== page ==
This paper will review research pertaining to the value of cultivating a Community of Practice (CoP) framework in the workplace. It will examine how such a framework can be applied to an academic library environment to foster a collaborative, inclusive, and healthy workplace while directly supporting the library’s strategic plan and directions.
The conceptual Reference Trainers CoP framework outlined in this paper will provide an example of how libraries can utilize their institution’s Learning Management System (LMS) for this purpose, and offers recommendations and considerations for developing a CoP framework ready for implementation.
As a community of like-minded individuals engaged in cooperative training and resource-sharing activities, creating a Reference Trainers CoP can provide support for those pursuing best practices for the benefit of colleagues across a library system who are involved in the development of reference staff and engaged in the evolution of reference service models.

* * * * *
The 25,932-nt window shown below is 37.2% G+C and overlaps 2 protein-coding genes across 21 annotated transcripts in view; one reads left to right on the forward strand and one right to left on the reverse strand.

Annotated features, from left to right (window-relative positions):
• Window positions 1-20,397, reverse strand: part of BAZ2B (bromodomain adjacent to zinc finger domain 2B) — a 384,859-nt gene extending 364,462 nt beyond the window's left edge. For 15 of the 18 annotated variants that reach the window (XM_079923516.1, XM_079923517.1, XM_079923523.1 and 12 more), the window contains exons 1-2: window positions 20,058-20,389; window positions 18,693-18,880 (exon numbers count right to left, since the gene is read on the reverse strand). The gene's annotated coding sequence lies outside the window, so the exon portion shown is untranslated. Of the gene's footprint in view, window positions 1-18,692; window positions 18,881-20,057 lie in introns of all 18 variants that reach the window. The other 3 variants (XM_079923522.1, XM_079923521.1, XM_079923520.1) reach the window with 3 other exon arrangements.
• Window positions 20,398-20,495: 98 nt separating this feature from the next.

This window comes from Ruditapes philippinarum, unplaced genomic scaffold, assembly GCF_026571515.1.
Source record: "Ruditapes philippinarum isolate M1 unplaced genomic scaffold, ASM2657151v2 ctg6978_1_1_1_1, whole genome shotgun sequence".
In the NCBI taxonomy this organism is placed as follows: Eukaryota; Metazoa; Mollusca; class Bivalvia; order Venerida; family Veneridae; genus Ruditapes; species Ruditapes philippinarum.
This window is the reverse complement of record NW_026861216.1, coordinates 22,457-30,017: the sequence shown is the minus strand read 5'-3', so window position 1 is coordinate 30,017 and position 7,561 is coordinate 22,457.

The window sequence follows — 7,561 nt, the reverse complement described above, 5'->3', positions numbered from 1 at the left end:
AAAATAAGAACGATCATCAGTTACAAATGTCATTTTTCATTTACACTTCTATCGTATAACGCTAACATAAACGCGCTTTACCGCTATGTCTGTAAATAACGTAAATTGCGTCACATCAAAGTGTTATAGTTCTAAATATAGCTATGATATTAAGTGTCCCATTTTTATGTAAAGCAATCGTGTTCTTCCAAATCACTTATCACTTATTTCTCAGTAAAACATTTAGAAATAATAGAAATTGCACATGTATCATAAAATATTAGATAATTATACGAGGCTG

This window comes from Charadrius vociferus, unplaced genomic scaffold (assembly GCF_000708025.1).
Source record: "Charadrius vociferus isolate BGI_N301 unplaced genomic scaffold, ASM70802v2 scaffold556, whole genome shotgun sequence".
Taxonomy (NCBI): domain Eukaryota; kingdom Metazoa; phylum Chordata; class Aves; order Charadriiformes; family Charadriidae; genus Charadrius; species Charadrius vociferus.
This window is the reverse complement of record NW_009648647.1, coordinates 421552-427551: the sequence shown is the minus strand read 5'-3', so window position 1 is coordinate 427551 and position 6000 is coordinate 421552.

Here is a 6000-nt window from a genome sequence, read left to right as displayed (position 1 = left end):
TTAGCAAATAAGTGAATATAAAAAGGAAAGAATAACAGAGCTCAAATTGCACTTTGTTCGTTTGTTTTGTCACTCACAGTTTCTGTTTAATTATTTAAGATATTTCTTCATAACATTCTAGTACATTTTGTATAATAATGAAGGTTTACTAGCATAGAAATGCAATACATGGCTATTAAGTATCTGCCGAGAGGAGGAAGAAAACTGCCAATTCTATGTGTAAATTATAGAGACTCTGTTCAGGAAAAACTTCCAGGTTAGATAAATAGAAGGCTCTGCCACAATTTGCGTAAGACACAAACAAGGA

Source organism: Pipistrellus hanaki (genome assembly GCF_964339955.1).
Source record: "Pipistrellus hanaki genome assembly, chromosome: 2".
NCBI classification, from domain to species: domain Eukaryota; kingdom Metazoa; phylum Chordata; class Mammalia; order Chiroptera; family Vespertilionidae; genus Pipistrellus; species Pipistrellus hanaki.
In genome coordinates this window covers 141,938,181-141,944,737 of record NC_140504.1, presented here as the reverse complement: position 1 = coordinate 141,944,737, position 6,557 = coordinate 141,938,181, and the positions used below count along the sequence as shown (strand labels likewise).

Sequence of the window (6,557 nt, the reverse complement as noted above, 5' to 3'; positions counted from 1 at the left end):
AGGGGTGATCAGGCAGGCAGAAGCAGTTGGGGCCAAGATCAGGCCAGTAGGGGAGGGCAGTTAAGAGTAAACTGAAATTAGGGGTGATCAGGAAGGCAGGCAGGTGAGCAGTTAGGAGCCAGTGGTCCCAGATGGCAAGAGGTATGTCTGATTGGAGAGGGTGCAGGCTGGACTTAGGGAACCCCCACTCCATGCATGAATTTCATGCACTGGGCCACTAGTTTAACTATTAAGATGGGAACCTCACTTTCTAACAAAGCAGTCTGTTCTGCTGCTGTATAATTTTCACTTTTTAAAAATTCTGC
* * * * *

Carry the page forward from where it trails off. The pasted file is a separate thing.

This paper also discusses the process involved in transferring reference training program materials to a LMS. The author created a “Reference Training Course” for new and existing employees working in reference and research services. The author provides a toolkit for reference trainers interested in utilizing a LMS for creating their own reference training modules, as supplement to their in-person training.
The toolkit offers ways in which the author approached a course build without having any prior knowledge of instructional design or exposure to the LMS software. It includes the following: recommendations for simplifying the process using course design templates, creating learning outcomes based on Bloom’s Taxonomy, a list of freely available instructional design training videos, and best practices.
In addition to supporting colleagues interested in online training program creation, these materials will also provide initial supportive content for the Reference Trainers CoP as previously discussed. It is the author’s hope that experience gained through using the LMS software in this way will expose members of this future CoP to the ways in which training programs can be made more accessible and engaging for staff undergoing reference training.
The author envisions this CoP framework to be a pilot that demonstrates how a LMS can be utilized for other library staff training and development environments as well as expand beyond institutional boarders, to the greater academic library community.
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